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I am reading this article (https://www.analog.com/media/en/training-seminars/design-handbooks/designers-guide-instrument-amps-complete.pdf) in order to understand more how traditional instrumentation rejects common-mode voltage and why op-amp can't. enter image description here

With this diagram, the article states "Because of feedback applied externally between the output and the summing junction, the voltage on the “–” input is forced to be the same as that on the “+” input voltage. Therefore, the op-amp ideally will have zero volts across its input terminals. As a result, the voltage at the op-amp output must equal VCM, for zero volts differential input." I don't understand how the output happened to equal the common-mode voltage. The output should equal to zero, as Vin is zero. Do I miss something here?

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  • \$\begingroup\$ V+ must be connected to the reference terminal. \$\endgroup\$
    – Franc
    Dec 14, 2023 at 18:04
  • \$\begingroup\$ @Franc could you please elaborate? You mean the transfer function is not the same anymore when the inputs are connected? \$\endgroup\$
    – TSLee
    Dec 14, 2023 at 18:07

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Op-amps absolutely can cancel out common mode voltage.

Instrumentation amps are not the same elements as op-amps. In fact, they are more like a circuit with tow amplification stages made out of three (or two, in some cases) op amps.

The second stage of an inamp is a single sided difference amplifier, using matched resistors.

If you build an inamp out of op-amps, the common mode rejection ratio will be a function of how well the resistors on the output stage are matched. In an IC implementation of an inamp, the resistors are precision matched through fabrication techniques.

So, the CMRR of a single-IC in-amp is better than what you can build yourself out of op amps, but the latter can be fairly good with care and/or trimming.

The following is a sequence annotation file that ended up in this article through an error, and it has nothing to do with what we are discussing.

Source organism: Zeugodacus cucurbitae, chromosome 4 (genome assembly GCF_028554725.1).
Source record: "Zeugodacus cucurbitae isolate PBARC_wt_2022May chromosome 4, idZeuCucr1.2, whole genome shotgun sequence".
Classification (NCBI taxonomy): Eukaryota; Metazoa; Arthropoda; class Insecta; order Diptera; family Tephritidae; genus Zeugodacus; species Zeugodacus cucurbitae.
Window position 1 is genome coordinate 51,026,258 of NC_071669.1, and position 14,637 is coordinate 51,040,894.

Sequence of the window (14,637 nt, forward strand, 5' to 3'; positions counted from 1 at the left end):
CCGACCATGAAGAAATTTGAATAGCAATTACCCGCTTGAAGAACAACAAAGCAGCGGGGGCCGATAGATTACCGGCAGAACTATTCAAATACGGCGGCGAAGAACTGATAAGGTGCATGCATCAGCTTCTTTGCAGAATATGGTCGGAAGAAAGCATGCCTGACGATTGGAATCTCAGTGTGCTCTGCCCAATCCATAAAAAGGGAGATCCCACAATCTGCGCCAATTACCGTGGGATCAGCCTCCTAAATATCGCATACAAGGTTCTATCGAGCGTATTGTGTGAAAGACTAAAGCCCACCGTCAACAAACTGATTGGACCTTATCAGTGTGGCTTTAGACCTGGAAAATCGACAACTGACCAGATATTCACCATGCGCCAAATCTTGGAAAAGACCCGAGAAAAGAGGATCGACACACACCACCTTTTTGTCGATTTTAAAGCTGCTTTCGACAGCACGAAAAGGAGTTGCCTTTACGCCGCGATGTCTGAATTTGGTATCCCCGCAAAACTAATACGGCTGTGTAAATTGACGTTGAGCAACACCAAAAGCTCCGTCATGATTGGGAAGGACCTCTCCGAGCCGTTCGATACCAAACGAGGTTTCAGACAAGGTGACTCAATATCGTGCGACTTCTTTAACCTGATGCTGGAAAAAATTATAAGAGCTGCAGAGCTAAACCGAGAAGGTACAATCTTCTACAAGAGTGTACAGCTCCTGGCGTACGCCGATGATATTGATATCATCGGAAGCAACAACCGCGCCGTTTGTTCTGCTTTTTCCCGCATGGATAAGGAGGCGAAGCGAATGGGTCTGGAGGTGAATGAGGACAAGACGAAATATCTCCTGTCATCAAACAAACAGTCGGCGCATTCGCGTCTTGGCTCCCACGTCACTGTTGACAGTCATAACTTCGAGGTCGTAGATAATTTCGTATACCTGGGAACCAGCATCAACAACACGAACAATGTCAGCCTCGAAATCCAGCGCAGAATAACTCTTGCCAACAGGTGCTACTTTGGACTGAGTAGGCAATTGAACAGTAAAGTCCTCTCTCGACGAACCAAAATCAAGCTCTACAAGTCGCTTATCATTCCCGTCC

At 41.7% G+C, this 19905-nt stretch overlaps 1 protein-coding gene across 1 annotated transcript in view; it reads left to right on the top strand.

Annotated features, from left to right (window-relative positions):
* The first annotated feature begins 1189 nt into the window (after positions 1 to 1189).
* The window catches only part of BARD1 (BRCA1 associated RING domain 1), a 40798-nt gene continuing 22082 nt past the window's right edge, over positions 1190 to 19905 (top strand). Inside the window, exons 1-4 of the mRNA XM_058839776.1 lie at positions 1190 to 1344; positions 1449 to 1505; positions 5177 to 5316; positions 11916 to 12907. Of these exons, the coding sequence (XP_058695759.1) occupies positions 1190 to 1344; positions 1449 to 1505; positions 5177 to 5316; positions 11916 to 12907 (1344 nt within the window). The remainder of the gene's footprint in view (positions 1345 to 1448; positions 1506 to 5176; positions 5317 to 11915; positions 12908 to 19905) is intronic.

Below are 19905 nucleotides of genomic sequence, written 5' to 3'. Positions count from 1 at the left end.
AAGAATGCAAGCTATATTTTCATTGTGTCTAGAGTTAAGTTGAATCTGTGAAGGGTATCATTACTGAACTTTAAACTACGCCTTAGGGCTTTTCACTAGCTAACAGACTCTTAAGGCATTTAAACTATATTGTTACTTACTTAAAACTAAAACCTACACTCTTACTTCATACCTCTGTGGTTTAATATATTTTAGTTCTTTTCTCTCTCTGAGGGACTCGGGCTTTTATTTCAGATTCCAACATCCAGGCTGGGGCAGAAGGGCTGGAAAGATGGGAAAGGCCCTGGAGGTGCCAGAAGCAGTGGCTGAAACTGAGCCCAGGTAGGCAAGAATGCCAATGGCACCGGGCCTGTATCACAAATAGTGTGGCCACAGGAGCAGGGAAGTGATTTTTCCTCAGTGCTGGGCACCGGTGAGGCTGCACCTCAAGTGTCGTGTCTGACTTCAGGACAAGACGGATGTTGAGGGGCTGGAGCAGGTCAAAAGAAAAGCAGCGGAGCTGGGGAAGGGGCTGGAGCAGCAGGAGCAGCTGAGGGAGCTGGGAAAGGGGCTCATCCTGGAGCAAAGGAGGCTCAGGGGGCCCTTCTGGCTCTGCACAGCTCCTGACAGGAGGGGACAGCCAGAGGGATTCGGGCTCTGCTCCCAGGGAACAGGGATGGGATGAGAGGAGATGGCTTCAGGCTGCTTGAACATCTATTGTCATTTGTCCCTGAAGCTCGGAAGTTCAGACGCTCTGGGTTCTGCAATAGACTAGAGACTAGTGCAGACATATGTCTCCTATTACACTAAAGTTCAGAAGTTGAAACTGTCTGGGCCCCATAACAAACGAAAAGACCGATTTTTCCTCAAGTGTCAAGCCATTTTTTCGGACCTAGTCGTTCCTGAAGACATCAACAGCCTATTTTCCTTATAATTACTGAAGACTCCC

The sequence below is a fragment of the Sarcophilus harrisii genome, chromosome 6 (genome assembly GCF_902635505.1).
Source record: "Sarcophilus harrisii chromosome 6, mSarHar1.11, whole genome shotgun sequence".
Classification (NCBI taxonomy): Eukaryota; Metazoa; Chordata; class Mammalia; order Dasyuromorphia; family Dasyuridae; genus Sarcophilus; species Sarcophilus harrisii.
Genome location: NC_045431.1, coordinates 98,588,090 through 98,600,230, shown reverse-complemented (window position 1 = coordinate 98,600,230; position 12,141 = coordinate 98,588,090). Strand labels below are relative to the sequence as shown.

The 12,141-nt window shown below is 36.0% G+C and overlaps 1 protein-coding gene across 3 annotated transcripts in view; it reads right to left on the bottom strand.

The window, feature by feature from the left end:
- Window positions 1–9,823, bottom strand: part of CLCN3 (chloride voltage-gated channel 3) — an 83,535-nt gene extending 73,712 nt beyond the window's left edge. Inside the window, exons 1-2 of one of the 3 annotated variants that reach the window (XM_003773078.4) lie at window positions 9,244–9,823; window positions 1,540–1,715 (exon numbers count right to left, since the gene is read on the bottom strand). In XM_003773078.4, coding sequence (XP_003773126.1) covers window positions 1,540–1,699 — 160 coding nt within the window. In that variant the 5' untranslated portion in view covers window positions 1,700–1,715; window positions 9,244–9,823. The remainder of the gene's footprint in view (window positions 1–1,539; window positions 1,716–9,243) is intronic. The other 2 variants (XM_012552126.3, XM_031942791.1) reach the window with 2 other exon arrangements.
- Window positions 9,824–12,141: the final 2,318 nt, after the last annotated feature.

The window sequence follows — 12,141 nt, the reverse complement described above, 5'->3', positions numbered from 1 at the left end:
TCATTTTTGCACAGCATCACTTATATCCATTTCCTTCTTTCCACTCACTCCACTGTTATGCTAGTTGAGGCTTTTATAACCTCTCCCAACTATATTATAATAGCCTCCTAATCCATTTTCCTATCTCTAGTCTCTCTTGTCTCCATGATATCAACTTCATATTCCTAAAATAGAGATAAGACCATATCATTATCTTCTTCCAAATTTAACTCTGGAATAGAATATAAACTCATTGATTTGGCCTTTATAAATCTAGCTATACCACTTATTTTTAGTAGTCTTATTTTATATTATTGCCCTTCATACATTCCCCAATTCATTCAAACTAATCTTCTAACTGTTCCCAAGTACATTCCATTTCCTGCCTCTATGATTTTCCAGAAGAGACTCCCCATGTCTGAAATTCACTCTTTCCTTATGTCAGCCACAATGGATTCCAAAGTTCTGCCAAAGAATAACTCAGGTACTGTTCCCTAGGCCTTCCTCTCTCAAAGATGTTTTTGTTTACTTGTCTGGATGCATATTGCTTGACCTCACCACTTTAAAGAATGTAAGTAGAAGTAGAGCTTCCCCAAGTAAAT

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  • \$\begingroup\$ You meant in-amp can cancel out, not op-amp? I am a bit confused, as this is opposite to what the article said. \$\endgroup\$
    – TSLee
    Dec 14, 2023 at 18:03
  • \$\begingroup\$ How does the output equal to Vcm? \$\endgroup\$
    – TSLee
    Dec 14, 2023 at 18:04
  • \$\begingroup\$ @TSLee-- I didn't say that every op amp circuit you can build rejects common mode voltage. Apples need to compare to apples. A typical single op-amp difference amp can have a fine common mode rejection ratio. \$\endgroup\$ Dec 14, 2023 at 19:46
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In general the differential voltage gain Ad, is of the order of 10^5, see for example uA741 or TL08. This causes the CMRR to tend towards infinity and the common mode gain to zero as can be deduced from what is shown in the following photos:

enter image description here enter image description here

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  • \$\begingroup\$ is it because of the phase difference between V+ and V- at the output that changes the sign to negative in the equation of the Superposition principle? \$\endgroup\$
    – TSLee
    Dec 28, 2023 at 8:07
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In a real circuit there must be a small difference between the op amp's inputs but in the shown circuit the word "ideally" is used so we are able to assume that the op amp works properly when both the op amps inputs are at exactly the same voltage.

With Vin oscillating about the Vcm level, both of the op amps inputs oscillate about the Vcm level as does the output. Consider what the inputs do and what the output does for positive and negative going excursions of Vin when assuming that the op amp's inputs always remain at the same voltage as each other.

In a situation where Vin is assumed to be zero volts then both of the op amp's inputs and Vout all sit stationary at Vcm.

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